Energy Problems Need Short-term Solutions

By David L. Brown

I read somebody’s esteemed opinion yesterday that just made my jaw drop. After stating that electricity prices were rising in the US, and predicting that we will be experiencing brownouts and loss of power in about three years, the writer stated that nuclear power is the answer if the government would just allow it. Hmm, apparently he has no sense of how long it takes to plan, build and license a nuke plant. Back in the 1970’s when such things were actually being done, it was an 18 year process and with the kind of activist opposition that has arisen against nuclear power, we can bet it will take even longer today. How can something that might take 20 years or more to build solve a problem that is on a three year timeline? It certainly is beyond me.

On the other hand, we could install a lot of wind generators in three years if we put it on the front burner. More voices are speaking out for that, including Al Gore yesterday, T. Boone Pickins through his new initiative and others. I have suggested as long as two years ago that the auto plants that are mothballed or under utilized could be converted to turning out wind generators to help reduce our dependence on imported fossil fuels.

Now that Detroit is going quietly into that good night to whatever corporate version of Paradise awaits them, perhaps the government should take over the soon to be bankrupt companies and convert their plants into a Manhattan Project for wind power. If the full-out production of the auto companies could produce 7 or 8 million wind generators a year, which is something like the number of cars they could build, in three years it would amount to 20-25 million wind generators. That would produce a lot of jobs, both in the plants (those soon-to-be-unemployed Auto Workers could be hired, perhaps without union involvement and at a reasonable cost) and where the generators were being installed.

What kind of impact would that make? Quite a bit actually. The largest wind generators are capable of producing enough energy to power 1400 households. Let’s say for simplicity’s sake that those 20 million new generators would be sufficient to cover just 50 percent of that number, or 700 households per wind generator. That would replace conventional power for a total of 14 million households in the US. If an average of 3.5 people live in each house, that would mean that nearly 50 million people would be covered by wind power, and as a result of just three years of effort.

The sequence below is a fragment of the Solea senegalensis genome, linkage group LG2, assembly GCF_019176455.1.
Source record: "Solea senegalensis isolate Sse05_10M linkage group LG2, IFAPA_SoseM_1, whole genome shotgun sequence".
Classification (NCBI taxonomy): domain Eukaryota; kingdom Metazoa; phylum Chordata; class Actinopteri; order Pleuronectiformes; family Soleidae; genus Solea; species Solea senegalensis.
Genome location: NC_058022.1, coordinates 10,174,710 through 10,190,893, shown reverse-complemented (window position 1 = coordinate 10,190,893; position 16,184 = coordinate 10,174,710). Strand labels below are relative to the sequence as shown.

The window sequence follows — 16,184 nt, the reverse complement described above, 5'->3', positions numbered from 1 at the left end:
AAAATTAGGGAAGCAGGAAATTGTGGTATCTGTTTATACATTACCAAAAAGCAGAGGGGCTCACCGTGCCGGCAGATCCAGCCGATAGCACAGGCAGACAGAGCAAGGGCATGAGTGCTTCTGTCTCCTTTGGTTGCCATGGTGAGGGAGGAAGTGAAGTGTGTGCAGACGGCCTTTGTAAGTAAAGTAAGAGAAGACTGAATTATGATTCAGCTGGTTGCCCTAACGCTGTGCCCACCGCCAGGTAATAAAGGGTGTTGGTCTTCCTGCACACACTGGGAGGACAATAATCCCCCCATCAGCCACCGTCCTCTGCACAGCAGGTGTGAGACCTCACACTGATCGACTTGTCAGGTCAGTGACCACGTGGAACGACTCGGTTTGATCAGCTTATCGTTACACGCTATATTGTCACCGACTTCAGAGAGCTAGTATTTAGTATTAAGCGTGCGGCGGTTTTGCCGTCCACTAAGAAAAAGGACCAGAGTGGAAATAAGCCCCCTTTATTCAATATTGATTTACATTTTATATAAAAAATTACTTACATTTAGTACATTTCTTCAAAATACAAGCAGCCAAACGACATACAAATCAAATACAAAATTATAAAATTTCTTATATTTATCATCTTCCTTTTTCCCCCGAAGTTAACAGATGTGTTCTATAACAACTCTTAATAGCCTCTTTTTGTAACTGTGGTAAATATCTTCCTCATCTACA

What if the program were really to be put on a fast track and we could turn out 25,000 wind generators each year? It shouldn’t be impossible. After all, during World War II we produced several hundred thousand military aircraft plus 80,000 landing craft, several thousand ships and 10 million M1 rifles and carbines, all in about that three-year time-frame. (And, oh yes, speaking of the Manhattan Project, well, we did that too.)

Using the figures above, if we could add 75,000 new wind generators in three years, more than 50 million households could be covered by wind powerby 2011, involving perhaps more than half of the total population of the country. That would make an absolutely huge dent in our imported energy needs, particularly if a concentrated shift to electric vehicles were to take place concurrently.

Another advantage of wind power is that as soon as each wind generator is installed, it begins to contribute power to the grid and pay for itself. A nuclear power plant that takes 20 years to build, on the other hand, doesn’t contribute anything until it goes on-line, perhaps in 2028 assuming the planning and licensing process gets under way right now. Our energy challenge is here right now, not in 2028. Heck, we have to survive the next few years just to get to 2028 with a functioning economy and society.

Understand that I am not proposing that no new nuclear plants should be built; I am only making he point that they cannot provide any short-term solution to our energy needs. For the far future, yes, we need every sustainable, non-polluting form of energy possible to totally replace fossil fuels. We need wind now, solar soon, and nuclear in the longer term.

And another thing we need to do is to develop our national fossil fuel resources to help tide us over in the daunting task of switching the entire economic base away from cheap oil. Here is part of the problem:


This is a map showing the areas of our continental shelf where oil exploration and production is presently prohibited. Why we have allowed our enemies in Russia, Saudi Arabia, Venezuela, Iran and other places to hold us up for trillions of dollars while refusing to develop our own domestic reserves is a question that more people are asking. Like other alternatives, however, this is no quick fix. Exploration, construction of drilling rigs, development of the infrastructure such as pipelines and refineries, not to mention so-called environmentalists in court — all these things need to be done before oil begins to flow. That will take more than a few years.

The fact is, we should have started on that many years ago, just as we should already be far along in the development of sustainable energy. Now, what was an opportunity thirty years ago has become a looming crisis today. What a terrible, crying shame.

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